by G. Chambers
If you’re looking for a peaceful vacation up north that wont break the bank, I suggest Leisure Island Houseboats on Lake Temagami.
The wife (A.K.A “the Boss”) and I rented a houseboat for a week at the end of August for $950, plus $50 for fuel. The Leisure Island Houseboats aren’t fancy…no slide or running water, but they are roomy, have propane fridge and stove and are well built for the often choppy conditions on Lake Temagami.
Various websites say that Lake Temagami has some monster Walleye and Lake Trout, but that you need to get down deep (50-70ft) in the summer to have a chance of hooking one. Locals suggested using 8 lbs test attached to a 3 way swivel and then 2.5 ft. of fluorocarbon attached to a 2 0z. weight and 3 ft . of fluorocarbon attached to a medium sized spoon (Williams Wabler, etc.). The houseboat has rod holder on the back so you can troll with the Yamaha 9.5 hp motor.
We didn’t have much luck trolling, but when we tied up at the designated campsites, I caught lots of small walleye (14 – 16″), small mouth bass and pike off the back deck of the houseboat with the SFBCA offical spinner (#3 silver Mepps).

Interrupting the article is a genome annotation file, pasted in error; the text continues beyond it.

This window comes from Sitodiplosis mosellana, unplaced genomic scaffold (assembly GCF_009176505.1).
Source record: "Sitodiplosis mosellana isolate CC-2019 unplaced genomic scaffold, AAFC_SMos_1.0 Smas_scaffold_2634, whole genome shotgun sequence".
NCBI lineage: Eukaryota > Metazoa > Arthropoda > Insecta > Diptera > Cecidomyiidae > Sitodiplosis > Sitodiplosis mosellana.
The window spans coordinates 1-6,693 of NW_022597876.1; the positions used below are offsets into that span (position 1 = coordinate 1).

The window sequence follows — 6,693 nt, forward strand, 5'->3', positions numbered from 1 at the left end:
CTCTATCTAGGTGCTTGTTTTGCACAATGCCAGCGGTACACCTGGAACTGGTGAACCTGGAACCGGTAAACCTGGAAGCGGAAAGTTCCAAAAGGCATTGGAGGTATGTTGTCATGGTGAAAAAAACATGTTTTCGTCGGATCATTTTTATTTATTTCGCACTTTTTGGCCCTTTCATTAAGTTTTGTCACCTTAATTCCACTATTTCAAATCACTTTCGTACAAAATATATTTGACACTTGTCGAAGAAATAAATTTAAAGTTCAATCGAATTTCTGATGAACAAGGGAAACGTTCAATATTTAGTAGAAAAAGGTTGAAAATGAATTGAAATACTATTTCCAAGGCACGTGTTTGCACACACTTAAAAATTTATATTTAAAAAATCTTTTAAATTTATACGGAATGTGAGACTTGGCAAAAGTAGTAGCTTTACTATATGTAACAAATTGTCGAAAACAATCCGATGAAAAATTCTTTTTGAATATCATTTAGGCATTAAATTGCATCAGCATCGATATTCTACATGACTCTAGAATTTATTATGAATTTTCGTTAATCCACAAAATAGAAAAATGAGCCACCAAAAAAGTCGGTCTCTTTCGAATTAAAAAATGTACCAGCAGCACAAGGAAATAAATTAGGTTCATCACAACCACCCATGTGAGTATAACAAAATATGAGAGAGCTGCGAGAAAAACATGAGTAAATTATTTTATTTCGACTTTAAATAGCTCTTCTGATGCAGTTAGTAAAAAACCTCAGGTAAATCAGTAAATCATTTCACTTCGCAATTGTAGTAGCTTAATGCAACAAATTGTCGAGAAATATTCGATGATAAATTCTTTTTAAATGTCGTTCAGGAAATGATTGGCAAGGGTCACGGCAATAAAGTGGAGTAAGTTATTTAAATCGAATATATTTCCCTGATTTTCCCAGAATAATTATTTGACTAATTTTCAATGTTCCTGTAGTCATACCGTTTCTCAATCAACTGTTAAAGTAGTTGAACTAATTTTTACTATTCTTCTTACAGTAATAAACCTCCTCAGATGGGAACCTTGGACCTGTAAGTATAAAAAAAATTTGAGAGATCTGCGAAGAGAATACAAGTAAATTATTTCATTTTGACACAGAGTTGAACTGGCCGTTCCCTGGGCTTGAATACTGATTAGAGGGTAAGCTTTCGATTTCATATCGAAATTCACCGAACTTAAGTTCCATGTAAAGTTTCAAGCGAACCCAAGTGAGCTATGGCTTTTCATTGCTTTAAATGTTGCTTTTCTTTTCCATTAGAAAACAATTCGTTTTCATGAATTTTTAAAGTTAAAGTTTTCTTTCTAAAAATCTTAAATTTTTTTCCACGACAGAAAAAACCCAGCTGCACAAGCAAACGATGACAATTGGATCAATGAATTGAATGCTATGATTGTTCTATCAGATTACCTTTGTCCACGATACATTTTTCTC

We also towed a canoe (thanks Ray Cockburn) which I used to get near rocky shallows and beaver lodges (casting around beaver lodges got me a few walleye every time). The regulations on Lake Temagami say you cant keep any trout or walleye between 18 and 23 inches.
The boats itself sleeps 2 adults in the rear berths and 2 children in the front berths. There’s no no running water, but the boat has flush toilet. The propane fridge and stove did the job and the new Napoleon BBQ on the rear deck got things cooking fast. The boat has electric lights that run off the battery.
Getting There: Leisure Island Houseboats is in the town of Temagami (a 5 hour drive from Toronto).
Cost: $1000 for the week
Bring: Binoculars (to watch the wildlife and to find navigation buoys and island markers), solar shower ($14 at Canadian Tire), phosphate free soap, Wading boots (the rocks are extremely slippery and a pair of wading boots would have been helpful when jumping into the water to tie up the boat at campsites), a radio, folding camp chairs